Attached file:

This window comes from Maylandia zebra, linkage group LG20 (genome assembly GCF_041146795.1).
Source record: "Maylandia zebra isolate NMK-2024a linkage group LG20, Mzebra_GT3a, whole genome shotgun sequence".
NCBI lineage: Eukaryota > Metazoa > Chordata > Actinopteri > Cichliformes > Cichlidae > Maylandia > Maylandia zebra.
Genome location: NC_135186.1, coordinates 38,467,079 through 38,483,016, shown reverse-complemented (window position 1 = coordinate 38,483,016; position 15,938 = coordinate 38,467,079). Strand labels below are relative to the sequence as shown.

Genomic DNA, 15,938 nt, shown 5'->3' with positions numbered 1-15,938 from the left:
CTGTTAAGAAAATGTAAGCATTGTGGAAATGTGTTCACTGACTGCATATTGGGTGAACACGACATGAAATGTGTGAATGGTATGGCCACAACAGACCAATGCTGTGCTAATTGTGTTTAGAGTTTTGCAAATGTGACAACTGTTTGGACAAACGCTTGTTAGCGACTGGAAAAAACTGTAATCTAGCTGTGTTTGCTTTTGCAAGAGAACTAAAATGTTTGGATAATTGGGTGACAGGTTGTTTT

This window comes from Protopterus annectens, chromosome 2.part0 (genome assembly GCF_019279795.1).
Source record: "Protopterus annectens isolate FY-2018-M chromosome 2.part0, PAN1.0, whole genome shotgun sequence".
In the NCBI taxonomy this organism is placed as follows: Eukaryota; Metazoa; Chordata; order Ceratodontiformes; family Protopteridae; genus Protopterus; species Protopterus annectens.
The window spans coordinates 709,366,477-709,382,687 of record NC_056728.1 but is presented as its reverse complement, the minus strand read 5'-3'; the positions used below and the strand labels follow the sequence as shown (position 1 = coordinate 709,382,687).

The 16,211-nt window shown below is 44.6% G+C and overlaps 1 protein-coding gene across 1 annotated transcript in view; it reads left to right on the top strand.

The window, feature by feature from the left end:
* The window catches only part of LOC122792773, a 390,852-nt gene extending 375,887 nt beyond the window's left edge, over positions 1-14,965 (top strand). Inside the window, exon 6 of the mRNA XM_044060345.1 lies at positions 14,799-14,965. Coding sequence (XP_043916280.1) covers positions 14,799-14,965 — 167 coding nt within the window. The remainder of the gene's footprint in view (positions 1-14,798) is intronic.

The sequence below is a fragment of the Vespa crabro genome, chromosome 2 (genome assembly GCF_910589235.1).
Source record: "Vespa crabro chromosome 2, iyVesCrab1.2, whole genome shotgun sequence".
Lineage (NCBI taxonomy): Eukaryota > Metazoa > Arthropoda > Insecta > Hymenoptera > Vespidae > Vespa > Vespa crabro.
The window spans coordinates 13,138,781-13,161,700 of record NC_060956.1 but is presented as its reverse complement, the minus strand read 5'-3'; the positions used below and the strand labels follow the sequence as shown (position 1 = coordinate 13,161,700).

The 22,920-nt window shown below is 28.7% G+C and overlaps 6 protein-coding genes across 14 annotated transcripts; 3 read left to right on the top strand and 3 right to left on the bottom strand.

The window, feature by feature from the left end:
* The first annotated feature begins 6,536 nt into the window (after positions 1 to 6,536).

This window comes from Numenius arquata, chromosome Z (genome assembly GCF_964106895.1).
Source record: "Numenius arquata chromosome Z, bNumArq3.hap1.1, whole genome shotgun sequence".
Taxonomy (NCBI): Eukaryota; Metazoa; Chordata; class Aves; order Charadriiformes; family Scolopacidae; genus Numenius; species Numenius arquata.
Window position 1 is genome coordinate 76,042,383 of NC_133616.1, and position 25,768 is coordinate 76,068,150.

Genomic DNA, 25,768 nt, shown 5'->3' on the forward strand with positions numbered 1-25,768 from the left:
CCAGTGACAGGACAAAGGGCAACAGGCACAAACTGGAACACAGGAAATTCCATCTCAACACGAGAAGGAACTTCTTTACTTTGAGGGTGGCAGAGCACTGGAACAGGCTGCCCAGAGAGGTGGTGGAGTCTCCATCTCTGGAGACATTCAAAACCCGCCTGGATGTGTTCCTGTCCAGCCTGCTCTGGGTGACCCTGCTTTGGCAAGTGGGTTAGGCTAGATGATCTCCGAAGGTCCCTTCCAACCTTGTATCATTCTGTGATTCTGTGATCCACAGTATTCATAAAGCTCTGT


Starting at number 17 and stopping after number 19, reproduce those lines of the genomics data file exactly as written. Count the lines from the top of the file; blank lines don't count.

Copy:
The window spans coordinates 13,138,781-13,161,700 of record NC_060956.1 but is presented as its reverse complement, the minus strand read 5'-3'; the positions used below and the strand labels follow the sequence as shown (position 1 = coordinate 13,161,700).

The 22,920-nt window shown below is 28.7% G+C and overlaps 6 protein-coding genes across 14 annotated transcripts; 3 read left to right on the top strand and 3 right to left on the bottom strand.

The window, feature by feature from the left end: